You have people whose lyrics are incredible, like Bob Dylan and that’s why they are such incredible artist. I feel like the music for Bob was a platform for what he was trying to say versus the other way around.


When did you get involved in music?

I started playing guitar when I was in sixth grade, so like ten years ago, when I was 12 or 11, I don’t quite remember.


Of the songs you have written is there a song that is particularly important to you at this point in your life?

I think probably the best song I’ve written for Touch-It, me and Ken collaborated on this but I did the lyrics for the majority of the song. We played at Battle of the Bands called Lake House. It’s sort of politically driven in a way.


Can you explain a little bit about what it is about?

It’s called Lake House because the chorus goes something like, a     shower can’t wash your soul/it takes something deeper I know/ the old men talk they can’t wait/because dirty money put them in the house by the lake. I wrote it in the summer after my sophomore year and there was just a lot of stuff going on. There was bombings in Israel, bombings in Palestine, there was the Ferguson shootings and Robin Williams died.

I just felt very alienated from the people that were representing me all over this country in all forms of government. So the verses are all about those events like the last verse is about how a whole bunch of people got shot, or a whole bunch of black men got shot at Ferguson or in New York but Robin Williams got all the press. It’s a sort of a looking out of your window on political injustice or tragedy in the world.

So I guess a lake house, I see as a luxury and as something that shows how, these guys, don’t want to relate to you because if they can just go hide in their vacation homes they don’t have to think about these things.


How do you see music being a part of your life after college?

Well there’s a band I played  a lot with in high school and they are still playing together which is cool. Go them. They are down in Athens, Georgia. There was a while there where I thought about, not joining their band or anything, but going down and making music with them down on the periphery and just doing day jobs. Then I kinda decided I didn’t want to move back to Georgia  so I put the nix on that (plan).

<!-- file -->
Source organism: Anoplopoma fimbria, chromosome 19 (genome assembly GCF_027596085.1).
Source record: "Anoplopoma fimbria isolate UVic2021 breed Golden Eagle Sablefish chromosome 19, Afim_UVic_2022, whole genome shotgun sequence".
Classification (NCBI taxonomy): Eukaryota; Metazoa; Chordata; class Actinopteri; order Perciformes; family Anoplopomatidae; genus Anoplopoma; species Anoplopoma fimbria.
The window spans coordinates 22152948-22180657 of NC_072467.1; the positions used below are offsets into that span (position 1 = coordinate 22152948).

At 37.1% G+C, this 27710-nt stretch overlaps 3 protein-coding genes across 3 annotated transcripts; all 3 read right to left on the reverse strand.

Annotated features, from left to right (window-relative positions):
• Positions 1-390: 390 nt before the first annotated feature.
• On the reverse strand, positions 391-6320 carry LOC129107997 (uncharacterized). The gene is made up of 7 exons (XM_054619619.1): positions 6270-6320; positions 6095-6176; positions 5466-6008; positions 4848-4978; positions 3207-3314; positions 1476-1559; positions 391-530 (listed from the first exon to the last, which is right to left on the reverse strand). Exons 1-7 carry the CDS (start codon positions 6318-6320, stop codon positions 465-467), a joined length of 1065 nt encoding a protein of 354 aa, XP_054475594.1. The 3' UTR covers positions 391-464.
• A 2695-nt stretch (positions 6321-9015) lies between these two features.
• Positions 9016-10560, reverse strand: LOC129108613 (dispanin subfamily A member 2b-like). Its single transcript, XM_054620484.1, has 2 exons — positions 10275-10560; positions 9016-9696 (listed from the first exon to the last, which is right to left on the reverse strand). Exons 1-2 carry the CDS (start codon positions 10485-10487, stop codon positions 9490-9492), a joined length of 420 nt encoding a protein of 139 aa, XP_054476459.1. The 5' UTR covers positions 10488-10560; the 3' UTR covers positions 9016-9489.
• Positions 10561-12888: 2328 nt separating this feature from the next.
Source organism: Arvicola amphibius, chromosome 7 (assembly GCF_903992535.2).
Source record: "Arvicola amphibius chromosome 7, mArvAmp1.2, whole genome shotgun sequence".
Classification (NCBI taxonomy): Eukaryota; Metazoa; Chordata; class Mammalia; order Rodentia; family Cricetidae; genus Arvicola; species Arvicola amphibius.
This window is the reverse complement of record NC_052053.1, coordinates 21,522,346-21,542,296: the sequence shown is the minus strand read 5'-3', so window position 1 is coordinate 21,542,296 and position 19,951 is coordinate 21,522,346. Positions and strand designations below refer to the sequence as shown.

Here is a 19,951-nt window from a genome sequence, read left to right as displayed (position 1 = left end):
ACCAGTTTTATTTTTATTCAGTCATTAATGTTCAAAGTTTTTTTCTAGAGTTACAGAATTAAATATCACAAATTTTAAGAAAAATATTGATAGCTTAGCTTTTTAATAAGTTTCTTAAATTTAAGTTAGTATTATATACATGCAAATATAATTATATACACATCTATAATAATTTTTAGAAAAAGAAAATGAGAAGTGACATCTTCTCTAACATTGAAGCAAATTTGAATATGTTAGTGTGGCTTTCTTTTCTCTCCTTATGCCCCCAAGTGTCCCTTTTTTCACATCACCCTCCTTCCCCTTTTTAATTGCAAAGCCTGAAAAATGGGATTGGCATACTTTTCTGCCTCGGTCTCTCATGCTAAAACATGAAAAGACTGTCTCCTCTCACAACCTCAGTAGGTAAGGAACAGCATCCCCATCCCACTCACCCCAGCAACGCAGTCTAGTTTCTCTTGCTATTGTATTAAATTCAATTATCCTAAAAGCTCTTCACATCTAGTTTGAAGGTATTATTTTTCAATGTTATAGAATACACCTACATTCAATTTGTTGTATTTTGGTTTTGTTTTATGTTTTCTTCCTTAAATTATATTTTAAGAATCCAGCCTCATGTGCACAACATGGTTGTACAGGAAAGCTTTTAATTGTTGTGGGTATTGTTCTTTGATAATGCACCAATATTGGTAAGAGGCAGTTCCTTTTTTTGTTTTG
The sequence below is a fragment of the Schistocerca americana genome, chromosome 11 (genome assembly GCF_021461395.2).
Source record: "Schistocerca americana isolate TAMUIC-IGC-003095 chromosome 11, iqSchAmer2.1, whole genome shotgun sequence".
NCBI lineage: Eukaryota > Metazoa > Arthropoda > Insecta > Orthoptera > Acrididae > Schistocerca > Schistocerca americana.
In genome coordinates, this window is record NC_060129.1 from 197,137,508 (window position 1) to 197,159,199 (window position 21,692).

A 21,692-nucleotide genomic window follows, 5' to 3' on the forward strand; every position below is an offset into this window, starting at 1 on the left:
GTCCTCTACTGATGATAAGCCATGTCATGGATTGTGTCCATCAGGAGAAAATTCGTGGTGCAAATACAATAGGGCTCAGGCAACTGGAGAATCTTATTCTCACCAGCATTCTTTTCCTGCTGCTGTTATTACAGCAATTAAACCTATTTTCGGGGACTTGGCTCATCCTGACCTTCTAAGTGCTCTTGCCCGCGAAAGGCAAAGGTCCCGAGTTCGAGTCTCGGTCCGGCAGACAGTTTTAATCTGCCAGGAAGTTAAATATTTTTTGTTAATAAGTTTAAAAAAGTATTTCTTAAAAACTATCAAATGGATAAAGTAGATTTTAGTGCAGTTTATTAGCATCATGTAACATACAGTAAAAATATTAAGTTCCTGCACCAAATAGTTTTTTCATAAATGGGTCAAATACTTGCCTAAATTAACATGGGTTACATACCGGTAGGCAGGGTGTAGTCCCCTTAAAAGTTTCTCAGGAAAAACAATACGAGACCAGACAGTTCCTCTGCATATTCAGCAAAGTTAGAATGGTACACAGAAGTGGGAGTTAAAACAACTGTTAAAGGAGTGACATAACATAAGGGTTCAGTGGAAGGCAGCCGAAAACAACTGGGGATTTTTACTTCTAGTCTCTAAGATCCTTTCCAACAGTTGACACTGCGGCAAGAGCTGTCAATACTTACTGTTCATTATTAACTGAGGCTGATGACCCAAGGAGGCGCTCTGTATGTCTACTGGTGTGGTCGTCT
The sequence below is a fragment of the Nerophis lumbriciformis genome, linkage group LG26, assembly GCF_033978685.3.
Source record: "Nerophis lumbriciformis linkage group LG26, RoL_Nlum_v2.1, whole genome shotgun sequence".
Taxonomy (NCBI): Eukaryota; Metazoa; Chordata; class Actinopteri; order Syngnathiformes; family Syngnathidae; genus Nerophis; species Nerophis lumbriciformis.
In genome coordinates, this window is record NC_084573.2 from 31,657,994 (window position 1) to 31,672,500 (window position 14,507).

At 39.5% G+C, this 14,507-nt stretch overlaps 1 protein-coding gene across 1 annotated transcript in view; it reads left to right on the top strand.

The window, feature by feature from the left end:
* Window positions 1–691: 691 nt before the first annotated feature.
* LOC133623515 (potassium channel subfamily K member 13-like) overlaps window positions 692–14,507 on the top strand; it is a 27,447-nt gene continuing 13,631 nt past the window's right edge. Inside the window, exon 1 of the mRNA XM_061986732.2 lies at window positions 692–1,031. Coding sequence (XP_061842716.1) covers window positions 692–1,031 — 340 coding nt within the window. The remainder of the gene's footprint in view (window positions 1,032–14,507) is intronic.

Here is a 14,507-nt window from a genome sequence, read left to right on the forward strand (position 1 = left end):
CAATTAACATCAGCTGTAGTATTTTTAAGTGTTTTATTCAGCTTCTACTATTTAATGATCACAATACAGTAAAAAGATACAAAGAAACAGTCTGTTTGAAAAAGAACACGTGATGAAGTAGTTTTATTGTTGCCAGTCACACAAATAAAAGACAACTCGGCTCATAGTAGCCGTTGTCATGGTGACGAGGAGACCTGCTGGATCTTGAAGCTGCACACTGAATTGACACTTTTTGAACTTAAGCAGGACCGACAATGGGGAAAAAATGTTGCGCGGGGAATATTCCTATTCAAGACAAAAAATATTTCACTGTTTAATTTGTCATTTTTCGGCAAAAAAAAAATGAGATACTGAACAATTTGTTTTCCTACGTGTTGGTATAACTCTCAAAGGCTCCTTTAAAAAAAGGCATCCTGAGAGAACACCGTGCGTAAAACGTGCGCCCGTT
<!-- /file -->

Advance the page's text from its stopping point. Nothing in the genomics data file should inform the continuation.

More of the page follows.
I definitely want to keep playing music. It will probably end up being more of a hobby, I’ll do open mics and stuff like that. Maybe if I find some people I like playing with or have a longer term connection with I’ll start another band but then again as a senior, the next couple years I’ll probably be moving around a fair bit, so I don’t really know.


As a senior, what advice would you give to underclassmen artists/bands?

Sure, so if you’re practicing in Mathias be as respectful as f***k to Lisa because she is the bomb but that being said Mathias bass kind of sucks so if you can find another space on campus I would recommend that.

If you don’t like the music that is being played on campus, make your own band. In general, it’s just about reaching out to people there are so many people trying to get into the scene. It’s about finding people you like playing music with and putting work into it. It’s not easy.

I tell a lot of people this has kind of been my main extracurricular throughout college and obviously it’s not a sanctioned one by the school or anything but it’s definitely something I put a lot of work into.


What has been one of the greatest or most important things you have taken away from being a musician at CC and during your time playing with TouchIt?

Certain bands have a magical skill regardless of what music they are playing to make people mosh. Mac Demarco is one of these musicians, it doesn’t make sense, when I saw him live, he was like, “This is a tender number I wrote this for my lover but keep moshing anyways.”

I don’t know something happens, I think it starts out because of a certain precedent, like your friends get really excited and they start moshing at every show.